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New form on the block – Shipsale 22 a BIMCO standard contract for sale and purchase of vessels

25 May 2022

On 21 April 2022, BIMCO released the new “SHIPSALE 22” Memorandum of Agreement; a standard form of contract on which parties can sell and purchase their vessels. This is a much-needed addition to the BIMCO family and it provides a logical and comprehensive approach to sale and purchase transactions.

It has taken the drafting committee two years to complete the work on SHIPSALE 22 and it is noteworthy that it attracted more than 800 comments at consultation stage from more than 200 entities in the shipping industry.


The new form will be familiar to BIMCO users as it introduces the well-known BIMCO box format in Part I whereby all of the key terms such as vessel details, price, notices and choice of law are inserted in a similar way to other BIMCO forms (such as BARECON, SHIPMAN, etc.).

A very important notion of the new SHIPSALE 22 is that it is drafted in a logical sequence that follows that of a normal sale and purchase transaction together with dedicated clauses for each relevant topic. This provides a methodical overview and makes the contract easier to navigate.

New features

SHIPSALE 22 contains several new and welcome features, including:

Subjects. This is an often-used concept specifying any conditions and their deadlines which will need to be satisfied in order for the agreement to become effective. This adds clarity and may assist in speeding up the signing of the contract. If the subjects are not met by the prescribed deadline, the agreement becomes null and void.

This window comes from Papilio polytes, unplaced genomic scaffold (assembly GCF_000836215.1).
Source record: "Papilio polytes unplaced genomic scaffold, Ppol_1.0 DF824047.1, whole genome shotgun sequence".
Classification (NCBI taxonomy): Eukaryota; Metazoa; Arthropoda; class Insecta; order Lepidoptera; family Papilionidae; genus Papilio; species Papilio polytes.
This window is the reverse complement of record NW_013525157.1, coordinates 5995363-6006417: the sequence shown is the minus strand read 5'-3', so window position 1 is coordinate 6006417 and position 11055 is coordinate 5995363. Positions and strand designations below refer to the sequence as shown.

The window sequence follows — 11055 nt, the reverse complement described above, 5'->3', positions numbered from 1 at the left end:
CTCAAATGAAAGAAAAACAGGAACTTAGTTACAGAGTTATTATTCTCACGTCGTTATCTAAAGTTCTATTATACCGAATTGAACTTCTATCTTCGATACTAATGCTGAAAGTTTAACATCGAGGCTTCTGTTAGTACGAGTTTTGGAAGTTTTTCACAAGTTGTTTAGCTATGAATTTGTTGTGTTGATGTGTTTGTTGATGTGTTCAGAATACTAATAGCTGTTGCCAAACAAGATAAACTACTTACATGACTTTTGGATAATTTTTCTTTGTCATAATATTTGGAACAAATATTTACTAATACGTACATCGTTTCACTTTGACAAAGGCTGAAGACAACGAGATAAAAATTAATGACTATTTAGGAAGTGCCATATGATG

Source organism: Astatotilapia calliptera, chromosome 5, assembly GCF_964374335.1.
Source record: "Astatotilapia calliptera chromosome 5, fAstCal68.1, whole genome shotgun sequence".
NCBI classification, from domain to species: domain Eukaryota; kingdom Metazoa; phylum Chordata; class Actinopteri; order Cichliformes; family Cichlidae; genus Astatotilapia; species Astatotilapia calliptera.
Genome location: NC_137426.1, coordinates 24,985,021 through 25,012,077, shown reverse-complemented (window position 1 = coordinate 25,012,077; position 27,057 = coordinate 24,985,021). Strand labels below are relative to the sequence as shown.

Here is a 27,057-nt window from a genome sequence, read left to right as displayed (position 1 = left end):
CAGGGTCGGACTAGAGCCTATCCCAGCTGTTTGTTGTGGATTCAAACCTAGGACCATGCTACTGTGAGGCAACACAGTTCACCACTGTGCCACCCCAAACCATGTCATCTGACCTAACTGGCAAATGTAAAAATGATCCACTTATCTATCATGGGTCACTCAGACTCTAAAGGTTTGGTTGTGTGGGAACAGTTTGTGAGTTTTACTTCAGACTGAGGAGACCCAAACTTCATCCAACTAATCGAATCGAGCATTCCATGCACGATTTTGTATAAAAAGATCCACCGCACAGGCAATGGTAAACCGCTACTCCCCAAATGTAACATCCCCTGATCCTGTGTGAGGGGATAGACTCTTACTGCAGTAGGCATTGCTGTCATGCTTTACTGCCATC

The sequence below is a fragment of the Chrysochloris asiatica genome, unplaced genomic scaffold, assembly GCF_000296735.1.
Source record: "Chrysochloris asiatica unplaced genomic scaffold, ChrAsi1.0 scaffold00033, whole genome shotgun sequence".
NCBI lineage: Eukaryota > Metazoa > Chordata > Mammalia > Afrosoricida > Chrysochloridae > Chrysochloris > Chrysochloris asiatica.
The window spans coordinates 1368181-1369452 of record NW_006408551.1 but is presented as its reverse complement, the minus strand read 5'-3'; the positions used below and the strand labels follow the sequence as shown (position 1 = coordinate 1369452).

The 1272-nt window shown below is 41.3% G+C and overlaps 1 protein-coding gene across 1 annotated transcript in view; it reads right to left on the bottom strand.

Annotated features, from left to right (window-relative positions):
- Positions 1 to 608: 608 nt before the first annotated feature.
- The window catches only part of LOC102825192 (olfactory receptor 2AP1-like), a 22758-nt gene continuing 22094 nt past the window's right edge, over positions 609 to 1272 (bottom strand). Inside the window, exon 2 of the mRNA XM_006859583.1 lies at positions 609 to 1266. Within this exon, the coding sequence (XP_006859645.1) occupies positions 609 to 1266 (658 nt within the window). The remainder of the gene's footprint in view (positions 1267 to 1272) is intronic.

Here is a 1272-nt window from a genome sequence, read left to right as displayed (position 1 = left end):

Guarantors. The form emphasises the possibility of using guarantors, with the option for both sellers and buyers to have an entity on the hook for the performance of a party. It is recommended to have a separate instrument spelling out the terms of any guarantee.

Sanctions. SHIPSALE 22 places a spotlight on sanctions, with its own dedicated clause (being an amended BIMCO sanction provision), requiring a warranty from each party on the matter. This is a logical response to a very important topic and certainly one that will not lose its importance in the near future.

Anti-corruption. This additional boiler plate provision, requires the parties to warrant that they will comply with any applicable anti-corruption legislation and set out the consequences in case of a violation.

Confidentiality. In most sale and purchase transactions you will see a confidentiality clause, which has now been introduced as a standard provision. Importantly, the provision clarifies that a breach of the clause does not entitle a party to terminate, thereby avoiding an excuse for parties trying to escape the contract.